Wednesday, 8 October 2008: 2:30 PM
George R. Brown Convention Center, 371F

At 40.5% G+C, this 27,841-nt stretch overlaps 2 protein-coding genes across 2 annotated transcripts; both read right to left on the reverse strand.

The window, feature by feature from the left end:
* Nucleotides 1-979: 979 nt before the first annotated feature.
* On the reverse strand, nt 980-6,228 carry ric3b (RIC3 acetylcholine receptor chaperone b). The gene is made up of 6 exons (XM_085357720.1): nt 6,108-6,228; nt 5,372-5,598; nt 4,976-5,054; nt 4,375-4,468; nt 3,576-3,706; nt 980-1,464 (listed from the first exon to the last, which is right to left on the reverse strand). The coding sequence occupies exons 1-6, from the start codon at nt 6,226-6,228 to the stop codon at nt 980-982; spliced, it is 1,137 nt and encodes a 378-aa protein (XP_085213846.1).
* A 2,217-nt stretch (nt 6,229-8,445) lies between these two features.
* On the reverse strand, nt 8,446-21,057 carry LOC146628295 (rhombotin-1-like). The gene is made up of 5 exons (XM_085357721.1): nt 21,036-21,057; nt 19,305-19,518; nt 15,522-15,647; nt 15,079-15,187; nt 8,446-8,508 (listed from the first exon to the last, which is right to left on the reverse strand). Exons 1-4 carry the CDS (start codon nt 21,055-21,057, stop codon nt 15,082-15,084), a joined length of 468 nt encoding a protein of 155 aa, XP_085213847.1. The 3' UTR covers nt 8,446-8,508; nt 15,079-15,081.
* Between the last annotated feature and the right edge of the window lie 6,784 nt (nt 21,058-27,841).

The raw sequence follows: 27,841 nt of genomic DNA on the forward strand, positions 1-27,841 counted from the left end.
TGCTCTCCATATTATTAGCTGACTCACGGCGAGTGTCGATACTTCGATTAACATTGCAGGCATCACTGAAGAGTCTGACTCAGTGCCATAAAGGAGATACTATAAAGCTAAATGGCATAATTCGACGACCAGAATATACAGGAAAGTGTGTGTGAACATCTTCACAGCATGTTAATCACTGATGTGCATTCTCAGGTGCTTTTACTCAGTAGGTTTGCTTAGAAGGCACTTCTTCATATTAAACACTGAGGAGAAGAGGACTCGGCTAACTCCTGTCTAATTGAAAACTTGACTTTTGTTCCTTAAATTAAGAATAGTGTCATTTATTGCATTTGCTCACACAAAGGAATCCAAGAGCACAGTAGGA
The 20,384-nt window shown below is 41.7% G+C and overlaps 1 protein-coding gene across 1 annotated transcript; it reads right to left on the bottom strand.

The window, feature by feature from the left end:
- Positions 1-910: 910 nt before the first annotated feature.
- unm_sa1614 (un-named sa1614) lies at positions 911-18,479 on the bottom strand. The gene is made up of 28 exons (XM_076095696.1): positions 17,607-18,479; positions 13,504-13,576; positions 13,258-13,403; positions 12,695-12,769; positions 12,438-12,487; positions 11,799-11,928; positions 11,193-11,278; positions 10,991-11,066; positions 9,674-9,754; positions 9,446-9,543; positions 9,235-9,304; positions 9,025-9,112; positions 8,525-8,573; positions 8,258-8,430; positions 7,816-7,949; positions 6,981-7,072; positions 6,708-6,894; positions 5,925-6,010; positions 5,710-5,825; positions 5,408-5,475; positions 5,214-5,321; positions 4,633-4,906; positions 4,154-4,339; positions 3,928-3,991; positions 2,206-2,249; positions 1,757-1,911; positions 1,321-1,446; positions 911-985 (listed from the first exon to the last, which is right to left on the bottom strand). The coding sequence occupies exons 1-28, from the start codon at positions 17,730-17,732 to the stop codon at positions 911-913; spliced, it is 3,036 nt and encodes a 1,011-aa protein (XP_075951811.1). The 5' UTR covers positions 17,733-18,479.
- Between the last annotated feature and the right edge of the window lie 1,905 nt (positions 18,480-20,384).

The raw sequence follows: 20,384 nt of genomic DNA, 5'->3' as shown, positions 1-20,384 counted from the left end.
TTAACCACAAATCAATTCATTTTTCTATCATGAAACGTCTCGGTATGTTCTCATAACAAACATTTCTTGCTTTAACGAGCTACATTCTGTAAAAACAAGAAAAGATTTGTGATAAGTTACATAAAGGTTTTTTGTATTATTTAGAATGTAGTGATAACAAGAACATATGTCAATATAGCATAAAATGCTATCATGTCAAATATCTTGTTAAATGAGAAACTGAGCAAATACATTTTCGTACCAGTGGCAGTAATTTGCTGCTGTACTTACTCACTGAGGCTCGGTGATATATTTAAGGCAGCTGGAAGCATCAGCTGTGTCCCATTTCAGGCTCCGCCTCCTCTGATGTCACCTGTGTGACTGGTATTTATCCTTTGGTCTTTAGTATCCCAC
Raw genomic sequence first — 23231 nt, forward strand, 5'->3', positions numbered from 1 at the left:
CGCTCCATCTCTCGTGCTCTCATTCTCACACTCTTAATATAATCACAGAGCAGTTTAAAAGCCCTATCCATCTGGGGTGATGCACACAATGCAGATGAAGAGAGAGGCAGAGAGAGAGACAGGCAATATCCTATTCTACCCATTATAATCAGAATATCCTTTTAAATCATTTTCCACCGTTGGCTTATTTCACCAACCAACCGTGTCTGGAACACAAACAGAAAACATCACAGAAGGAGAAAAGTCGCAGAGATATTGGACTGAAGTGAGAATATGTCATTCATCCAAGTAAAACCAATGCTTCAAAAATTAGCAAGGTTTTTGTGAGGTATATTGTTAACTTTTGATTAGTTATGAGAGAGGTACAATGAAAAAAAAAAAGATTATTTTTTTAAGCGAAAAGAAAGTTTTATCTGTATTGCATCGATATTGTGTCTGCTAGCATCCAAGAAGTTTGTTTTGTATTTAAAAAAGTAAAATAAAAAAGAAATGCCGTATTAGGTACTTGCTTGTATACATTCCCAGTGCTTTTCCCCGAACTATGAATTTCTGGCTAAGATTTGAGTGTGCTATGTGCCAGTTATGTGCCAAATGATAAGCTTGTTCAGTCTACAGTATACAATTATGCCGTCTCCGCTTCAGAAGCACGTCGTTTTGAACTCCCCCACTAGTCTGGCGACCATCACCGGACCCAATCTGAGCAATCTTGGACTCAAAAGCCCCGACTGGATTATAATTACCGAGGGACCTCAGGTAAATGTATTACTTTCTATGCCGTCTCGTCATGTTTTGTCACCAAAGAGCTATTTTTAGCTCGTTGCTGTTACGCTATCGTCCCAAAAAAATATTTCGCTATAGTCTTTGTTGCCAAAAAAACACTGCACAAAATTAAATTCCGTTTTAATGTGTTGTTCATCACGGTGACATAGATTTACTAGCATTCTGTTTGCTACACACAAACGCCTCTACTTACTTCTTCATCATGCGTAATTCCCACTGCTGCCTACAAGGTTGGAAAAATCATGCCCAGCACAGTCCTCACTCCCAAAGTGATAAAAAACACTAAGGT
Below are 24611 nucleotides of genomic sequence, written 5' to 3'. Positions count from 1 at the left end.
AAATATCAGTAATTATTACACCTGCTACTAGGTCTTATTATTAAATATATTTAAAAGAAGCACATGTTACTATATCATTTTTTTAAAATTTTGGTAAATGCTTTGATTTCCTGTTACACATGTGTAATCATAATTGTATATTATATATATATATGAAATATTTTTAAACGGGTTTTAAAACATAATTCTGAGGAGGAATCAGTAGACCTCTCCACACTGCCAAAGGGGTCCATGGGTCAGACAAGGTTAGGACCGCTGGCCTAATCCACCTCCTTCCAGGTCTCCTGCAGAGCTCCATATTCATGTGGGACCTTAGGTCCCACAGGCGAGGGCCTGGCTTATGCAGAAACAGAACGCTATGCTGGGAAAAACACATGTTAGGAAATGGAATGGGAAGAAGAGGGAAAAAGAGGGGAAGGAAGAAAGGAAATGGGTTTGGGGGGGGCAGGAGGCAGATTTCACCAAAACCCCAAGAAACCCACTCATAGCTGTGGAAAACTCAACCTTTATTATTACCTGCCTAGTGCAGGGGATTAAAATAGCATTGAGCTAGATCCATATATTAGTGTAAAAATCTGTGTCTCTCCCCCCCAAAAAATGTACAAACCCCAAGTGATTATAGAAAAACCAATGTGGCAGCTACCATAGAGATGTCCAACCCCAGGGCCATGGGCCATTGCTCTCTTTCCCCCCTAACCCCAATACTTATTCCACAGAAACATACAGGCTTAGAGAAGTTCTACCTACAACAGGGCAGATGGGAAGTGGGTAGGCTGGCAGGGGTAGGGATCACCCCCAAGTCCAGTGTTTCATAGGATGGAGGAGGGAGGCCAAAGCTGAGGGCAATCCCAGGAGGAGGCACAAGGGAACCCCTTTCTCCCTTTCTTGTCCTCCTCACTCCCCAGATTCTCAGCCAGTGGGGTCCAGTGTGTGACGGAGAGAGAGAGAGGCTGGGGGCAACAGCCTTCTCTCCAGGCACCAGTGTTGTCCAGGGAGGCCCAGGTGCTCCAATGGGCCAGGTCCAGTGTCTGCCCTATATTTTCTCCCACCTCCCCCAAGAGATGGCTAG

Fescue toxicosis has a negative influence on animal performance and physiology, but concentrate feeding and ear implantation with steroid hormones could mitigate problems in grazing yearling cattle on toxic tall fescue. Sixty-four steers were grazed on endophyte-infected ‘KY-31’ tall fescue for 77 days to evaluate effects of implantation with steroid hormones and concentrate feeding on performance and physiology of yearling steers. Steers were stratified by body weight for assignment to six, 3.0-ha toxic tall fescue pastures. Treatments of with or without feeding pelleted soybean hulls (SBH) were randomly assigned to pastures as the main-plot treatments. Steers on SBH treatment were group-fed to provide daily consumptions of 2.3 kg (as fed) steer-1. Sub-plot treatments of with or without ear implantation with steroid hormones (200 mg progesterone – 20 mg estradiol) were assigned to groups of five or six steers within each pasture. Unshrunk body weights were measured at the start and finish of the grazing experiment to calculate average daily gain, and rectal temperatures and hair coat ratings were recorded at the conclusion of grazing. Feeding SBH provided a 36% increase (P < 0.05) in average daily gain and implanting with steroid hormones improved average daily gain by 37%, but there was no interaction between the two variables in effecting performance. Rectal temperatures were greater (P < 0.05) in cattle being fed SBH (39.2 vs 38.9°C). There was a trend (P < 0.10) for a greater frequency of sleek hair coats with either feeding SBH or steroid implants. Results of the experiment indicated that steers grazing toxic tall fescue can be fed SBH or implanted with steroid hormones to increase weight gain and the incidence of summer shedding of rough hair coats.